With their 18th pick in the 2018 MLB Draft, the Mets selected first baseman Chase Chambers out of Tennessee Tech.
After going undrafted in the 2017 draft, Chambers elected to return to Tennessee Tech and it paid great dividends.
On the season, he hit .400/.498/.652 with 15 home runs and 41 walks.
After signing with the Mets, the 22-year-old embarked on his professional career with Short-A Brooklyn.
Since playing there, he has been entrenched in the cleanup spot, where he has hit .300/.385/.375 with one homer and 10 RBI to go along with 11 walks in 22 games (80 plate appearances).
Last weekend, I had a chance to catch up with Chase, where we talked about who he rooted for growing up, his college career, how he found out he was drafted and the beginning of his pro career in New York City.
Piersall: Take me through what it was like to be drafted. How did you find out and what were you doing?
Chambers: I went to Tennessee Tech and we were playing in the Super Regional. So if you’re in the Super Regional, you’re practicing during draft day. First day of the draft was during our regional championships, second day was during our travel day and third day was during our practice.
So we were practicing running first to third defenses and we had a bunch of guys get picked. We had eight guys get picked (in the draft) this year, you know, and we expected some guys to be drafted during our practice. We had all of our phones lined up and they had them labeled whose phone is who.
My roommate got picked before me, Trevor Putzig got picked up by the Orioles in the 17th round, and I’m sitting there waiting for my phone to ring and we are running first to third defenses and I see our student manager pick up my cell phone and answer it. I knew it was mine because I have a red cell phone, he picks it up and the play during practice goes on and it turns into a busted play.
I’m watching the manager come out of the dugout and our coach is yelling at me like, “what are you doing?!”
I was a senior so I knew what to do, I just totally wasn’t locked in. Then the manager comes out and tells me, “hey, you’ve got a call.” I picked up the phone and talked to my scout and he told me the Mets had picked me up.
It was pretty cool being at practice and having all my teammates around me. Some of them I’ve played with for four years, so for me to get picked up and them to get picked up at the same time was amazing.
Piersall: Did you have any knowledge that the Mets were interested in you prior to the draft? Did you have any insight into what team you might get picked up by?
Chambers: Honestly, the Mets were not the one I thought was going to pick me up.
I had contact with the scouts, I had actually known (Mets scout) Jarrett England since I was a sophomore in high school. He came out to a few of our games and you know, he’s a hard guy to miss. I know him very well and he’s 6’5″, 6’6″ and he stands out.
He came to a few of our games in Nashville and I knew he was interested. I filled out a questionnaire but other than that, not much more contact.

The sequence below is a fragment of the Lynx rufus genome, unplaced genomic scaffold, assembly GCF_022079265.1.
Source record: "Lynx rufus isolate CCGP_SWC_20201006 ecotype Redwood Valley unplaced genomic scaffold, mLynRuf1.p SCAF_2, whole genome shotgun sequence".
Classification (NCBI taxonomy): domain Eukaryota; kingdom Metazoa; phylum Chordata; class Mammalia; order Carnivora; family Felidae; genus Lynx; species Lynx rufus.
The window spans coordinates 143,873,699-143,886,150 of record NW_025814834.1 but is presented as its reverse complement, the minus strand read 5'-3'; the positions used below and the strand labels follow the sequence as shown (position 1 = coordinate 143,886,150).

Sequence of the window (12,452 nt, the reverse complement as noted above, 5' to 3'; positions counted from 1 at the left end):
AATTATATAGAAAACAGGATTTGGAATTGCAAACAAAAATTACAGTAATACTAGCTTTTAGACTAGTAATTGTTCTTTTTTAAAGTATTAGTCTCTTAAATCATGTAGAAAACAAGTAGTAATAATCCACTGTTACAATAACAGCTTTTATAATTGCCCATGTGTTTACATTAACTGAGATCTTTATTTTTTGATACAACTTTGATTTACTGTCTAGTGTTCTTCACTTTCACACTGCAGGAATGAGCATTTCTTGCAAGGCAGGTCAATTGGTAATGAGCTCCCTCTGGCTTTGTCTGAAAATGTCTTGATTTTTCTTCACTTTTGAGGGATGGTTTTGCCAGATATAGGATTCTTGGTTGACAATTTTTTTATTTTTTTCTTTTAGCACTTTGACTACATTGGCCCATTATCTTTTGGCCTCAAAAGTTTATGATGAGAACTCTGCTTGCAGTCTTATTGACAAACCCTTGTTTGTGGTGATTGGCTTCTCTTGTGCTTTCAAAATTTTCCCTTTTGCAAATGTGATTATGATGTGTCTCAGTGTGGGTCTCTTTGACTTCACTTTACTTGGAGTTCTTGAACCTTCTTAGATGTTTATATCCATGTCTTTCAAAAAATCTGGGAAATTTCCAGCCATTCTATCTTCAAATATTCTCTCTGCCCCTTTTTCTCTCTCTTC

I figured it was going to be the Orioles to be honest. They called me before the third day of the draft and they were like, “we’re excited to see you in an Orioles uniform.”
So I get the call and I think to myself that it’s the Orioles picking me up right after my roommate because they picked him up in the 17th, and then it ended up being the Mets and I’m really excited to be here. I know the system is really good and especially where I am right now, I love Brooklyn. It’s different but the fans are great and I’m having a really good time with a great group of guys.
Piersall: Had you ever been to New York before playing in the Mets organization?
Chambers: I remember I went to Shea Stadium back in, I think 2007. It’s been awhile since I’ve been up here but it’s been everything I’ve expected and more to be honest.
Piersall: How do you like playing under your manager with Brooklyn, Edgardo Alfonzo?
Chambers: Fonzie is amazing. He does his own thing most of the time, obviously he makes the lineups and the decisions, but he’s just here to help us learn and he’s doing a great job. He doesn’t over-coach and just let’s us play. You know, we all got to this point for some reason and he does a great job and has a great staff around him.
From top to bottom it’s just a great group of coaches and just baseball minds.
Piersall: You had a really strong career in college, especially your senior year. How did your time there help prepare you for professional ball?
Chambers: Honestly just experience. It’s a little bit different up here, the pitching is different. Guys are better. I played in the Ohio Valley conference and don’t get me wrong, it’s an incredible conference, but you don’t see pitching staffs that have multiple guys consistently up to 96-97 mph.
That’s the main difference, but it prepared me extremely well because staying for my senior year, I learned a whole lot this year I may not have learned before. Also playing in a couple regionals and a Super Regional prepared me for an atmosphere like MCU Park, and having five, six, seven thousand fans.
I was prepared for that because we played at Ole Miss this year, there were 14,000 in the first game that we played them, so I was 100 percent prepared for the atmosphere. The only thing college didn’t really prepare me for was playing everyday.
In college, you play one midweek, maybe two, and then a three game series on the weekend. You have a couple days off. The only difference here is, you know, you have five days off in 82 days. It’s a pretty packed schedule, but that’s the way it’s going to be and I’ve just gotta learn on the fly.
Piersall: Kind of derivative of the last question, but how has the personal transition been from college to pro ball? You’re away from home now and you’re traveling a lot. What is the big difference?
Chambers: It only took me about a week to get mostly acclimated I’d say. Because I came in and guys had already been down to Port St. Lucie, and a lot of them had already been in Brooklyn for four or five days.
Just watching the guys that are returning or have played pro ball, I’ve just been paying attention to them.
Piersall: It’s a short season in Brooklyn, but what are your goals for the rest of 2018?
Chambers: I just want to keep playing good baseball. I’ve been playing pretty good defense and I want to get a little more power, hit for more power, but MCU Park is pretty unforgiving most of the time, so it’s a tough place to hit.
It’s a pitcher’s park for sure, but I just need to keep centering baseballs like I have and the power will come. I know it’s there so I don’t need to stress over it. Also, as a team, we want to win a championship here, obviously who doesn’t, but I just want to keep playing good baseball.